I’m frightened of Christmas
They’re not the words you want a 12-year old to howl in distress at this time of year. After all, ‘tis the season to be jolly and a magical time for kids. There’s an excited energy, we break up the routine, new sights and sounds are everywhere and there are surprises galore. What’s not to like?
Except that for some – children and adults alike – it’s a list of everything that makes them highly anxious, confused and fearful; the absence of predictability and the presence of unfamiliar environments. Responding to sensory overload, those words “I’m frightened of Christmas” came from a distraught pupil at the special needs school my son attends this week.
The noises, the lights and the changes in routine had proved too much. Thankfully, their episode didn’t last long. After a short while in a quiet room they were soon back in class, joining in again as if nothing had happened. Such is their world.
But it is a reminder that people see the world, and interact with it, in very different ways. We can learn a lot from them when we’re designing and improving customer experiences. While many organisations chase the “Wow!” moments, there is a significant element of the population – nearly one in every four of us suffers a mental health problem – for whom less is more.
If we designed experiences or provided alternatives for those most affected it stretches the thinking so we get it right for everyone else too. We all want pretty much the same things – we want things to work as promised, we need them to be easy and if they create the right memories we’ll do it again.
For someone with a disability, having that reliability and consistency is essential. The consequences of not having them can be significant. It’s not just a nuisance or a niggle if a product or service doesn’t work; it can be outright distressing at best. To take a journey into a retail park or through an airport might take weeks or months of preparation for the person affected and the people around them. For them it’s like walking on ice and it doesn’t take much for everything to fracture and turn into disarray.
It can be simple things that tip the balance – a schedule change, hand-driers in the toilets that are deafening or shouty officials trying to rush everyone through. If we evoke fear and panic in someone, the implications for whether they’ll come back again are clear.
Especially for someone with autism where emotions can be amplified, having their expectations managed – and kept to – is key. It doesn’t matter if it’s about the day’s timetable or going on a holiday, knowing what’s going to happen gives structure, boundaries and therefore security.
So if there’s a tipping point as the experience gets worse, beyond which customers simply won’t come back, that fulcrum is a lot closer for people with a disability. Experiences that don’t work properly for them feel like their world is in freefall. They feel they have no safety or security and it’s a scary, lonely place. Families and carers with them will do their best to manage the situation but if we assumed everyone would feel the same way, we’d create much more robust and consistent experiences for everyone.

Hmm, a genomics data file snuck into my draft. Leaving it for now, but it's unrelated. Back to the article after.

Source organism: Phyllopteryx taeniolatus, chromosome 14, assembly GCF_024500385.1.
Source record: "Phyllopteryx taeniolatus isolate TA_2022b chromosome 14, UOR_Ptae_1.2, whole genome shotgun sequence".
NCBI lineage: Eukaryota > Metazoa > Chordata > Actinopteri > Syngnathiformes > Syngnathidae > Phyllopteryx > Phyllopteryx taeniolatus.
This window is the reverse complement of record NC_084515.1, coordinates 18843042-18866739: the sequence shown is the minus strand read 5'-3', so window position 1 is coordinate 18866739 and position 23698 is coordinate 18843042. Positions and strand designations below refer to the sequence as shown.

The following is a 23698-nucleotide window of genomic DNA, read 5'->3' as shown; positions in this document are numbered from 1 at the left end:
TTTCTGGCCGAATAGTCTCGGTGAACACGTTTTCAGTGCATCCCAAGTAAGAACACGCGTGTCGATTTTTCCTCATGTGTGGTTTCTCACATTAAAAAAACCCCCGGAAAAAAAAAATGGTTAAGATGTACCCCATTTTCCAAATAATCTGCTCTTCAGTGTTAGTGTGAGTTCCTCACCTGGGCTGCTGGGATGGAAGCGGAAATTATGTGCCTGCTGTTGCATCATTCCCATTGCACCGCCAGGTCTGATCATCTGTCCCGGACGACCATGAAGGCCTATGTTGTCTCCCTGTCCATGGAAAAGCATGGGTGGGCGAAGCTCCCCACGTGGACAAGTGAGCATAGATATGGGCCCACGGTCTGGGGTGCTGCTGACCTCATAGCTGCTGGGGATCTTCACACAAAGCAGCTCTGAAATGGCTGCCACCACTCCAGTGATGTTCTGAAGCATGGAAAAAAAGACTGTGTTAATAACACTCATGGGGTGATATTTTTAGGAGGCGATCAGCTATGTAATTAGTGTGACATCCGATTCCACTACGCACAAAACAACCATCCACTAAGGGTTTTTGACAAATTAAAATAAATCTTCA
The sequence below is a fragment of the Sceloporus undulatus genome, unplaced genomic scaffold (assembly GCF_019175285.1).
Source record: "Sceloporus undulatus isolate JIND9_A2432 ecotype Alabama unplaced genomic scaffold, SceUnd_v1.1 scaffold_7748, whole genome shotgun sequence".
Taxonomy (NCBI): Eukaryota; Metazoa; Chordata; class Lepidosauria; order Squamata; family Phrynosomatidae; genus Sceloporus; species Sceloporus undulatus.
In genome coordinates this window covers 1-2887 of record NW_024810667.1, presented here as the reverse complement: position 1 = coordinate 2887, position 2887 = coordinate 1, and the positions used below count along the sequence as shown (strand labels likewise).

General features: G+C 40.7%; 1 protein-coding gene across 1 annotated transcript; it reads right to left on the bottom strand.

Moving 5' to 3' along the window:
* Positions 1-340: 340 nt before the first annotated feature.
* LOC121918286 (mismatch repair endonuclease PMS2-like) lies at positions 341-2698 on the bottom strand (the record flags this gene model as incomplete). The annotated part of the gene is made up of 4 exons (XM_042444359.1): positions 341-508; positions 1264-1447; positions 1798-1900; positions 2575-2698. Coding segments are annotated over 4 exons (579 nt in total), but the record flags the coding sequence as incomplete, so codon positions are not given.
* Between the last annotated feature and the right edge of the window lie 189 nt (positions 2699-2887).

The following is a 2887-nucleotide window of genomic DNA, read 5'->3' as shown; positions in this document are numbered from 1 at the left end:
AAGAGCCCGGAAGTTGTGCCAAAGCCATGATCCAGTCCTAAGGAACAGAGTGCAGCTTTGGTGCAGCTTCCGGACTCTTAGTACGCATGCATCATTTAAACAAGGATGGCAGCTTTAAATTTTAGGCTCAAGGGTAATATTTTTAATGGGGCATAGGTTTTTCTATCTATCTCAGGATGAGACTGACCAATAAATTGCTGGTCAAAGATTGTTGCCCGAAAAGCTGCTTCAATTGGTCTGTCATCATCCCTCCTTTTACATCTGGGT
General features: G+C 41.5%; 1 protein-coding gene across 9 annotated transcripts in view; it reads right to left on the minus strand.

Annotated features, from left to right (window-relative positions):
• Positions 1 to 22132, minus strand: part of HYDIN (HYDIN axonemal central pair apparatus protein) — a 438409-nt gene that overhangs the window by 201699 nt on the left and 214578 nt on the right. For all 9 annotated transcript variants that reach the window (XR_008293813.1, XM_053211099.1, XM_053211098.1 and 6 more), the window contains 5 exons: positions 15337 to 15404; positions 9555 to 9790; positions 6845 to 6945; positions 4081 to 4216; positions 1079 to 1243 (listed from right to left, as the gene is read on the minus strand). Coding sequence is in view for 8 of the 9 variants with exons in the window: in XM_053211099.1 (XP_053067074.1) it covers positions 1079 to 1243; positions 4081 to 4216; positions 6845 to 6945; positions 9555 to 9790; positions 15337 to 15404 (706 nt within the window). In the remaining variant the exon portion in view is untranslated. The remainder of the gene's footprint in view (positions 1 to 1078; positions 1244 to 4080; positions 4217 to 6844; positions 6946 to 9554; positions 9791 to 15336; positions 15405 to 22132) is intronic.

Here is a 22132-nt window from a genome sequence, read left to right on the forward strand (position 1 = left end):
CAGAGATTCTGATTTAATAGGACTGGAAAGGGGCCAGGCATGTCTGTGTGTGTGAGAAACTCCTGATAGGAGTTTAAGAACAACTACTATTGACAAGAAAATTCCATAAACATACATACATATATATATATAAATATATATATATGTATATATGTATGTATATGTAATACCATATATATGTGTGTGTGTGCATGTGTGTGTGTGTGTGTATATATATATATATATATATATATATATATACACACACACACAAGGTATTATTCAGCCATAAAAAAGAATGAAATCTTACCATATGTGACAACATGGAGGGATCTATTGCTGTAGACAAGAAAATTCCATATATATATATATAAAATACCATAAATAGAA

We focus on designing experiences to be emotional ones wherever possible. And that is absolutely the right thing to do for reasons that are well-documented. But it’s critical to evoke the right emotions. Sometimes, the worst thing we can do for people is ‘surprise and delight’ them. What might work best to keep them coming back is simply an environment where things are calm, friendly and steady.
For example, I’ve researched what passengers say to each other about what makes the ‘best’ airports in the world. They are quiet, clean, friendly, quick and easy to navigate. Nothing complicated. It’s why therapy dogs (and pigs) at airports work so well. The principles can apply to any company in any sector so it’s why film screenings where the sound is turned down, the lights are up and there’s no advertising to wade through are so popular. And it’s why restaurants who give the option to send information before a booking about how the dining ‘experience’ works, show pictures of the food and provide safe ‘time-out’ spaces are creating personal and commercial benefits all round.
Evoking the right emotions in our experiences meaning we know which ones they are for different groups of customers, understanding why that is and how to make sure they are present every time. If we see things the way people with a physical or invisible disability do, it forces us to expand the thinking about our experiences in a different, more robust and better way. And that is something companies should embrace, not fear.
I hope your Christmas and the festive break is everything you want it to be.
Follow Jerry Angrave on Twitter @jerryangrave
Thank you for reading this blog about people with a disability and customer experiences. I hope you found it useful and thought-provoking. I’m Jerry Angrave, a Certified Customer Experience Professional (CCXP). I’m a CX consultant with an extensive corporate background and I also specialise in professional development for those in, or moving to, customer experience roles. Feel free to contact me with any questions – by email to [email protected] or by phone on +44 (0)7917 718072. More details at the website www.empathyce.com.